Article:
A long-standing loophole in workers’ compensation policy shifted “substantial” costs onto New Jersey’s already strained public employee pension system, according to a new report from a top state financial watchdog.
A precise estimate of the financial impact could not be determined, but the findings released on Thursday by the Office of the State Comptroller suggest insurance companies benefited the most from the loophole.
At the same time, the report determined the loophole effectively shifted more costs onto the pension system, which as of last year, was operating with a nearly $130 billion unfunded liability, according to estimates disclosed in recent state bond documents.
The report recommends the drafting of new workers’ compensation policies that would “prevent the State from incurring these unnecessary expenses.” It also suggests new laws could be enacted to further protect the pension system.
“State agencies should all be rowing in the same direction and not implementing or tolerating policies that expose the pension funds to costs that insurers already agreed to pay,” said Acting State Comptroller Kevin D. Walsh.
The Division of Workers’ Compensation has already closed the policy loophole and pledged to implement other recommendations included in the report, the comptroller’s office said.
Among the worst-funded state retirement plans
Government employees in New Jersey are provided with pension benefits funded with contributions from both the workers and their employers. Public employees can also receive workers’ compensation benefits when injured on the job, and in the worst cases, accidental disability pensions.
Thanks largely to state government’s chronic underfunding of pension benefits, New Jersey’s overall pension system is frequently ranked among the nation’s worst-funded state retirement plans.
Still, the most recent valuation of the pension funds, counting those that cover retirements for state, local and county employees, as well as teachers, was more than $83 billion. That means no one is in immediate danger of not receiving pension checks, even with the costs triggered by the policy loophole that drew the scrutiny of the comptroller.
However, a number of new policies have had to be enacted over the last decade in New Jersey to address the unfunded liability and improve the overall health of the pension funds. They include forcing employees at all levels of government to contribute to their pensions at higher rates. The state has also been increasing pension contributions that are funded in the annual budget. And at the local and county level, taxpayer-funded pension bills have also increased this year to keep pace with rising costs.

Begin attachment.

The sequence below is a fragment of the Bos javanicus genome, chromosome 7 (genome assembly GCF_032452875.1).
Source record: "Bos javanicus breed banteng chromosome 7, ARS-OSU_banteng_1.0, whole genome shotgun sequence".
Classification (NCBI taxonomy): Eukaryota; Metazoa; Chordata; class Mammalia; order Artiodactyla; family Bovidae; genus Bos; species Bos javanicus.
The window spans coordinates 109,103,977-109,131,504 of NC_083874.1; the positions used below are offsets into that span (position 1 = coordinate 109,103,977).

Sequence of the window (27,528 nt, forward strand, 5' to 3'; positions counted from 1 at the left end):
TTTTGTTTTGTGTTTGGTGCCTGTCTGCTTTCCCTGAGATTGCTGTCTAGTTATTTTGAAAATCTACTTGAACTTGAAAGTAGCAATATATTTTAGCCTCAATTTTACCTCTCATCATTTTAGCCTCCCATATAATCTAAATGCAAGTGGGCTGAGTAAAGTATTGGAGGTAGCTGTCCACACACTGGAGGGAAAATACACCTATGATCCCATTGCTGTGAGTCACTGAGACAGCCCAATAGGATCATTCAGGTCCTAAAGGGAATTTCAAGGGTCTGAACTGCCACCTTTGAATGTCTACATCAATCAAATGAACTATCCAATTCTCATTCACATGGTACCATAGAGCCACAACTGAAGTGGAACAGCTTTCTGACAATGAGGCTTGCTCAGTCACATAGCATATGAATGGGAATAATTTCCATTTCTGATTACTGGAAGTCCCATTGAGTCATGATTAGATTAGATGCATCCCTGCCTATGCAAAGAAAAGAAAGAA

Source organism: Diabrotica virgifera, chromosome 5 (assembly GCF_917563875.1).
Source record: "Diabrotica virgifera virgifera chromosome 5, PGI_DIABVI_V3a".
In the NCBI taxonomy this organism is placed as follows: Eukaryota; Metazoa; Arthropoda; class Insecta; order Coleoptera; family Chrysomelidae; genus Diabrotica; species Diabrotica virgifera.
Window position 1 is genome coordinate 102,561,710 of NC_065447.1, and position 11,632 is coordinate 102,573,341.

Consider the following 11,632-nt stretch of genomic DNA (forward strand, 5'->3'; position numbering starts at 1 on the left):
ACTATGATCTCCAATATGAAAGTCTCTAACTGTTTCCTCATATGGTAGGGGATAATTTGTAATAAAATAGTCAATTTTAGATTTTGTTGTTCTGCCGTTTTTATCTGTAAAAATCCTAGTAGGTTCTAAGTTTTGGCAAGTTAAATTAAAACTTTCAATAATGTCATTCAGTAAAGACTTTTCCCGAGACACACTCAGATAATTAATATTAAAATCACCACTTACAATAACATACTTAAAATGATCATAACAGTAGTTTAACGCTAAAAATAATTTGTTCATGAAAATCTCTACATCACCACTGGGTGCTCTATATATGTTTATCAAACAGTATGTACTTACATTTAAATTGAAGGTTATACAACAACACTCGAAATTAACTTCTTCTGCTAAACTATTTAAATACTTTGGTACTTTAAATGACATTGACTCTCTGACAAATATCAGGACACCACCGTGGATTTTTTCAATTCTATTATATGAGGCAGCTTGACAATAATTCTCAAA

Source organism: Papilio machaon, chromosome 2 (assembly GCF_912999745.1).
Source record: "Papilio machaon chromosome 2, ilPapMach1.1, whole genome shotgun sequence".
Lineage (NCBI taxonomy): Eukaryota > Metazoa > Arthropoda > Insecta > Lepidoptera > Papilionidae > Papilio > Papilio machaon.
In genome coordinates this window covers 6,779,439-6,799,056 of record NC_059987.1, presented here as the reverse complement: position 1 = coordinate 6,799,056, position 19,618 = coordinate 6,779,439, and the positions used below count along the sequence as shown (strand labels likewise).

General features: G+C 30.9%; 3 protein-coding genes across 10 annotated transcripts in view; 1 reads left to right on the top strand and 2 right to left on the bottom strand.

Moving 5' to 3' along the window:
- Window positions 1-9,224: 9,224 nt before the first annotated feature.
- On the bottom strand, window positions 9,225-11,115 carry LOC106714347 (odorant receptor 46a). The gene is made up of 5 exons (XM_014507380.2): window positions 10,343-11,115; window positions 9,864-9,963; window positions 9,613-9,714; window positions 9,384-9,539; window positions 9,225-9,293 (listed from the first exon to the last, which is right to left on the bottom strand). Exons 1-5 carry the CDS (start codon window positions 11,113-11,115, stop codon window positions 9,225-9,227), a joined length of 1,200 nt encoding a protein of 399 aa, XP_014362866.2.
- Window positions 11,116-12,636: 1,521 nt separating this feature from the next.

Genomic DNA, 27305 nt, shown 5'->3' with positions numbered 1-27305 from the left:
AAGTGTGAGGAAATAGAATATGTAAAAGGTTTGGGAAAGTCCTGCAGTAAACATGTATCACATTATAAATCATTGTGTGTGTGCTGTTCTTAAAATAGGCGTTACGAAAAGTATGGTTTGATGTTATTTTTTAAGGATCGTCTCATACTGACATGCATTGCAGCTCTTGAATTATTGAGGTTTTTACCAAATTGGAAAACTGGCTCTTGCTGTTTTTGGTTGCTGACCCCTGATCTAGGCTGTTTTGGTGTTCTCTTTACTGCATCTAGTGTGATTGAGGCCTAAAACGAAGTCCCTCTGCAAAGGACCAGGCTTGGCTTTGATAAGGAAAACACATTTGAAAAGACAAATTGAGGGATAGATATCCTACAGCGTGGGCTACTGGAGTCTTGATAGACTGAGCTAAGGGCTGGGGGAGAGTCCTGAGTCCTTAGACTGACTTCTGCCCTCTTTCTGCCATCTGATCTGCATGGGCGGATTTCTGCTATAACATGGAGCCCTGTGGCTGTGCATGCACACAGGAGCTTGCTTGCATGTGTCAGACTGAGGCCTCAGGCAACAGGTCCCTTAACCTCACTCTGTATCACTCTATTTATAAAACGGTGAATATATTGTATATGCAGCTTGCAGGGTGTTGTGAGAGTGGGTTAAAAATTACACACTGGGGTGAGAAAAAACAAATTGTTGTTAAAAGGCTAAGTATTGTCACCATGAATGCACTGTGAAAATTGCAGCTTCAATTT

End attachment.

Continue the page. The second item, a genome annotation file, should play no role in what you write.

The investigation by the Office of the State Comptroller found the workers’ compensation policy loophole had been in place in New Jersey since an agency memorandum covering “medical monitoring” settlements was issued in 2006.
The long-standing loophole covered in the memorandum encouraged injured workers to forgo cash settlements from insurance companies that, if accepted, would have reduced the size of their disability pensions. In exchange, the employees were offered long-term medical monitoring, the report said.
The policy circumvented New Jersey’s workers’ compensation law by allowing for the waiving of a two-year limit on medical coverage for work-related injuries, the report said.
The effect of the loophole
Workers’ compensation benefits are supposed to be deducted or “offset” from the value of an accidental disability pension to prevent double compensation for the same injury. But the loophole prevented that from occurring by offering injured workers lifetime medical coverage instead of a cash settlement, according to the report.
From just 2016 to 2019, medical-monitoring settlements were approved in at least 114 cases where a disability pension without any corresponding monetary offset was also provided, the report said.
“The pension funds would have retained an incalculable, but no doubt substantial, amount of money,” if it weren’t for the policy being in place, the report said.
Meanwhile, state law allows workers’ compensation attorneys to charge fees based on how much an injured worker receives from insurance companies. But the loophole allowed fees for attorneys to be collected even when the medical-monitoring settlements were reached that did not involve any cash payments, the report said.
The report recommended that the Division of Workers’ Compensation, an agency within the Department of Labor and Workforce Development, rescind the 2006 memorandum, as well as another memorandum issued about five years later that built on the first one. It also called for better coordination between the Division of Workers’ Compensation and the Division of Pensions and Benefits, an agency within the Department of Treasury.
New laws could also be drafted to “prevent pension funds in all instances from being used prematurely to compensate injured employees who have not exhausted their workers’ compensation benefits,” the report said.
The investigation was launched after a complaint was received about the improper avoidance of pension offsets. To lodge complaints with the Office of the State Comptroller, call 1-855-OSC-TIPS, or go to https://www.nj.gov/comptroller/divisions/investigations/complaint.html.